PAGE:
Background Single-cell genomics techniques are revolutionizing our ability to characterize complex tissues. By contrast, the techniques used to analyze renal biopsy specimens have changed little over several decades. We tested the hypothesis that single-cell RNA-sequencing can comprehensively describe cell types and states in a human kidney biopsy specimen. Methods We generated 8746 single-cell transcriptomes from a healthy adult kidney and a single kidney transplant biopsy core by single-cell RNA-sequencing. Unsupervised clustering analysis of the biopsy specimen was performed to identify 16 distinct cell types, including all of the major immune cell types and most native kidney cell types, in this biopsy specimen, for which the histologic read was mixed rejection. Results Monocytes formed two subclusters representing a nonclassical CD16+ group and a classic CD16− group expressing dendritic cell maturation markers. The presence of both monocyte cell subtypes was validated by staining of independent transplant biopsy specimens. Comparison of healthy kidney epithelial transcriptomes with biopsy specimen counterparts identified novel segment-specific proinflammatory responses in rejection. Endothelial cells formed three distinct subclusters: resting cells and two activated endothelial cell groups. One activated endothelial cell group expressed Fc receptor pathway activation and Ig internalization genes, consistent with the pathologic diagnosis of antibody-mediated rejection. We mapped previously defined genes that associate with rejection outcomes to single cell types and generated a searchable online gene expression database. Conclusions We present the first step toward incorporation of single-cell transcriptomics into kidney biopsy specimen interpretation, describe a heterogeneous immune response in mixed rejection, and provide a searchable resource for the scientific community.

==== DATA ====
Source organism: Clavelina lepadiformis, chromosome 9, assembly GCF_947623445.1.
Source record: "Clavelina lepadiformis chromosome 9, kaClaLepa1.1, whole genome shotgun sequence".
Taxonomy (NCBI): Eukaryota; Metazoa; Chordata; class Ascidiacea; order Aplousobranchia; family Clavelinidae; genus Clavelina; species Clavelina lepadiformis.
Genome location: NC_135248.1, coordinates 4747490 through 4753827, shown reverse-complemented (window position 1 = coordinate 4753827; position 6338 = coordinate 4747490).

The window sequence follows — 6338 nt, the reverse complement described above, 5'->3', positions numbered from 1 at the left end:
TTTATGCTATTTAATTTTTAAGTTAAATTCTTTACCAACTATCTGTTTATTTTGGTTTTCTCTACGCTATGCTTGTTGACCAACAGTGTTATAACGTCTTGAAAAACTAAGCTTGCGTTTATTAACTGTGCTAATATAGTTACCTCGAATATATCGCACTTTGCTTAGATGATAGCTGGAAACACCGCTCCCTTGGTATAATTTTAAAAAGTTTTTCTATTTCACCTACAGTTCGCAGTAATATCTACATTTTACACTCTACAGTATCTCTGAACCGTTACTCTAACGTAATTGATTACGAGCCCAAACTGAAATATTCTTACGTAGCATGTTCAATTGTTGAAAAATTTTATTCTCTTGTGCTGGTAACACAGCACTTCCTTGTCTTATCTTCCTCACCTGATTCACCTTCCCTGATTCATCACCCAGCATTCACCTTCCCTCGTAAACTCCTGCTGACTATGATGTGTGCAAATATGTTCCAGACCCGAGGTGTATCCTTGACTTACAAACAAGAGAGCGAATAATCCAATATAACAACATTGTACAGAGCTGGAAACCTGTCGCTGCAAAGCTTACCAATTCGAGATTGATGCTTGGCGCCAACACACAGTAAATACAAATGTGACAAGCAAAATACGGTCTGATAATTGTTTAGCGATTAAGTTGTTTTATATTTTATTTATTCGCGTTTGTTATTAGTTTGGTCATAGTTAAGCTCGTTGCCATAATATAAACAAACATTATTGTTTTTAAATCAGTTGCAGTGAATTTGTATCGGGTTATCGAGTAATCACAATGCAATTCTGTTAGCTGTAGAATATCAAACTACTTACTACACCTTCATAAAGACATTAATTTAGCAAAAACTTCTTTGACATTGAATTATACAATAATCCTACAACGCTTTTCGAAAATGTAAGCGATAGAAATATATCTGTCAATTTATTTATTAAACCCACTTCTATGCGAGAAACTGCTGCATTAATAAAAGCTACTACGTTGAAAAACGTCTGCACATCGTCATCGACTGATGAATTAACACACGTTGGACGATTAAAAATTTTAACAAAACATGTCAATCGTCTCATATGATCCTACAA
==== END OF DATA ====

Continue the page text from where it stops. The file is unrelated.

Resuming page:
12. Bringing Renal Biopsy Interpretation Into the Molecular Age With Single-Cell RNA Sequencing

    Malone, AF; Wu, H; Humphreys, BD. Semin Nephrol. January 2018.

    The renal biopsy provides critical diagnostic and prognostic information to clinicians including cases of acute kidney injury, chronic kidney disease, and allograft dysfunction. Today, biopsy specimens are read using a combination of light microscopy, electron microscopy, and indirect immunofluorescence, with a limited number of antibodies. These techniques all were perfected decades ago with only incremental changes since then. By contrast, recent advances in single-cell genomics are transforming scientists’ ability to characterize cells. Rather than measure the expression of several genes at a time by immunofluorescence, it now is possible to measure the expression of thousands of genes in thousands of single cells simultaneously. Here, we argue that the development of single-cell RNA sequencing offers an opportunity to describe human kidney disease comprehensively at a cellular level. It is particularly well suited for the analysis of immune cells, which are characterized by multiple subtypes and changing functions depending on their environment. In this review, we summarize the development of single-cell RNA sequencing methodologies. We discuss how these approaches are being applied in other organs, and the potential for this powerful technology to transform our understanding of kidney disease once applied to the renal biopsy.

  13. The promise of single-cell RNA sequencing for kidney disease investigation

    Wu, H; Humphreys, Benjamin D. Kidney International. 92(6):1334–1342. December 2017.